Prevention Health Communications News, from Colorado DBH

Source: In The News, 10/15/09

Please see the attached PDF for the latest edition of “In the News”.

In the News is a weekly collection of Mental Health, Alcohol and Substance Abuse prevention articles, announcements, press releases, and publications that you can look forward to receiving every Thursday.

The formatting consist of hyper linked titles (plus date and source) placed in easy to skim categories.

Categories in this issue:

  • General Community
  • Alcohol
  • Tobacco
  • Substances (Other Drugs)
  • Violence
  • Cultural/Linguistic Competence
  • Briefs, Reports, and Publications
  • Recommendations/Strategies/Tools
  • Health Communication/Promotion/Marketing
  • Funding
  • Events

Click here to Read: In the News, 10/15/09

June Round Up: News and New in the PIC

New items Added to the Library Collection in the PIC
Click on each to view or place holds on these items in the library catalog.

New in the PIC Clearinghouse

New Online Publications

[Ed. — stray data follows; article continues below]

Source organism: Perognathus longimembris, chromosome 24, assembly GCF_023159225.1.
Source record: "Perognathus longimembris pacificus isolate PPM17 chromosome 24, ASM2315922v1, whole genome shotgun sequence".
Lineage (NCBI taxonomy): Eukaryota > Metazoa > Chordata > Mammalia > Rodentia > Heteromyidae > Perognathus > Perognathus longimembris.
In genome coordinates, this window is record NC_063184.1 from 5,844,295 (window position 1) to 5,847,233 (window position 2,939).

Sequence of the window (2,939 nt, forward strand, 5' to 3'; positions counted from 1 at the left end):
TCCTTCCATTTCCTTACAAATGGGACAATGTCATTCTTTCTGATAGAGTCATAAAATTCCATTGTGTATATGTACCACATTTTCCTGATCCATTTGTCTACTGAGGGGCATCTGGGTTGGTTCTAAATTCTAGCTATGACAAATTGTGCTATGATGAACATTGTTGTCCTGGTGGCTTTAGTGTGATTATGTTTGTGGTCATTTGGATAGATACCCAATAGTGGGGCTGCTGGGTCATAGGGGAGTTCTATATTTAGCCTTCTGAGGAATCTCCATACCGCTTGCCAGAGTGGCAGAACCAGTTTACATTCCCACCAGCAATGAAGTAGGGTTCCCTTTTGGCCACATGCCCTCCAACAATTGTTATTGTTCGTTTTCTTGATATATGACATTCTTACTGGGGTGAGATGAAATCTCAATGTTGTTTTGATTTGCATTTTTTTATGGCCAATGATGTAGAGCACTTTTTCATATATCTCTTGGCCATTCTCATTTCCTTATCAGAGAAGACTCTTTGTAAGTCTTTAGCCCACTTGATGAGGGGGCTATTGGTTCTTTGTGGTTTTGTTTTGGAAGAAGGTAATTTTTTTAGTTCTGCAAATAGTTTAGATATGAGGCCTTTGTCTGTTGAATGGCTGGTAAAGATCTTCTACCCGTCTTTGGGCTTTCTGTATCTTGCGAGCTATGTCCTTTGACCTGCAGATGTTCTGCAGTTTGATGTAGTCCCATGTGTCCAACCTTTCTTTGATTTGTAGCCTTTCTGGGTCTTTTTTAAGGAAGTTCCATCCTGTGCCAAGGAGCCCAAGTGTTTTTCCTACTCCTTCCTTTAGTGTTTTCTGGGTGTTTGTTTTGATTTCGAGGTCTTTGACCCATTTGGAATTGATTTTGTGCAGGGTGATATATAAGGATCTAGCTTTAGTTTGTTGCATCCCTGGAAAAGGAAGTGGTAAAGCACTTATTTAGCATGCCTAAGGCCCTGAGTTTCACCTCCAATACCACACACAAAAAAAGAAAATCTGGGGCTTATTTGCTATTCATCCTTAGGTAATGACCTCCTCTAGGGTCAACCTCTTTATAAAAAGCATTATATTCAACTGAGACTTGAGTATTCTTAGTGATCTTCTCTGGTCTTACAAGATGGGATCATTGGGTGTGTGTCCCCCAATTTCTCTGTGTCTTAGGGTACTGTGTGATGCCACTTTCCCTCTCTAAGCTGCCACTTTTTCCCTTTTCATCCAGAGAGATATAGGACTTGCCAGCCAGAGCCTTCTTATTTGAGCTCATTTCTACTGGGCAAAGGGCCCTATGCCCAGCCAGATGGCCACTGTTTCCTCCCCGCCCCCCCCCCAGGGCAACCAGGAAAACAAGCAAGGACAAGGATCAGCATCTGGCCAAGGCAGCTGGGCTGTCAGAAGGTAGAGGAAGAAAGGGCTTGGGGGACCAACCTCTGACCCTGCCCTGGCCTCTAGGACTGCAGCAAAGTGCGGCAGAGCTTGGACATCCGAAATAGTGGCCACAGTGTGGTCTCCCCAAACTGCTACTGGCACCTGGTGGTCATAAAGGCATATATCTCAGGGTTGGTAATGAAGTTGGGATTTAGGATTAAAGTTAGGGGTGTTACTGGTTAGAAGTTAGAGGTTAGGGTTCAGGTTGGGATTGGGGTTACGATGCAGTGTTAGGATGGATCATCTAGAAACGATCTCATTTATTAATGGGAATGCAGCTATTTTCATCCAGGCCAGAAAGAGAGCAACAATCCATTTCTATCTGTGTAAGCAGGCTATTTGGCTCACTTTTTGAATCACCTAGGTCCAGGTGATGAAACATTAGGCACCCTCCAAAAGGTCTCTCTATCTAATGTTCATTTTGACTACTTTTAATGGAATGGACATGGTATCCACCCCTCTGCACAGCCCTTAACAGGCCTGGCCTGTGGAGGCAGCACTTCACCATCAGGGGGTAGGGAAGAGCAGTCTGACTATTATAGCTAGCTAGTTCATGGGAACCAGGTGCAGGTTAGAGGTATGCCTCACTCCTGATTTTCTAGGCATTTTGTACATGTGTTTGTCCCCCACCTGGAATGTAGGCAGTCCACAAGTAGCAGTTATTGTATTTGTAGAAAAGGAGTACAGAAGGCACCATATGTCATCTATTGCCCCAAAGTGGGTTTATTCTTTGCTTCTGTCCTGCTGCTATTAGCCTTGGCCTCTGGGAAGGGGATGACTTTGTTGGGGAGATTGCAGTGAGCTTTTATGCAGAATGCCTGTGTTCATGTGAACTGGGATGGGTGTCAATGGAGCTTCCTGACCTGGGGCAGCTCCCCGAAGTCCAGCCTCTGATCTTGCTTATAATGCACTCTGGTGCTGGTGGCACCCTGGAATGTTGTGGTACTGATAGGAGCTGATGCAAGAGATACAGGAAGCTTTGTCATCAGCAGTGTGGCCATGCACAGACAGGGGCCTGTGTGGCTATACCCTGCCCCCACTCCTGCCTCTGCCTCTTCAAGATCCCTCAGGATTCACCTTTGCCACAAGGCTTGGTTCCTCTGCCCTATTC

June News at a Glance

New PIC special collection: Evidence-Based Intervention Collection (EBIC)

The EBIC consists of nearly 50 community and school-based interventions that have been recognized as effective in meeting risk behavior reduction outcomes.  Each intervention is available for loan from the PIC.

Click here to see the available interventions.

Click on the title of the intervention to see the full catalog record.

Each catalog record includes information about agencies that have endorsed or reviewed the programs with links to the site or document where they are discussed.  Each record also contains links the intervention summary on the National Registry of Evidence-based Programs and Practices (NREPP).

Visit the PIC Library homepage or catalog and click on the links to the Evidence-Based Intervention Collection.

RWJF Presents Audio Seminar on Capacity Building

Source:  JoinTogether.org Funding Tips and Trends, 1/21/2009
Addiction treatment and prevention groups can learn capacity-building strategies from a free seminar developed by the Robert Wood Johnson Foundation (RWJF).

The seminar, available for download as an audio recording or transcript from the RWJF website, was developed for the foundation’s treatment and prevention grantees but can be used by any addiction-related organization.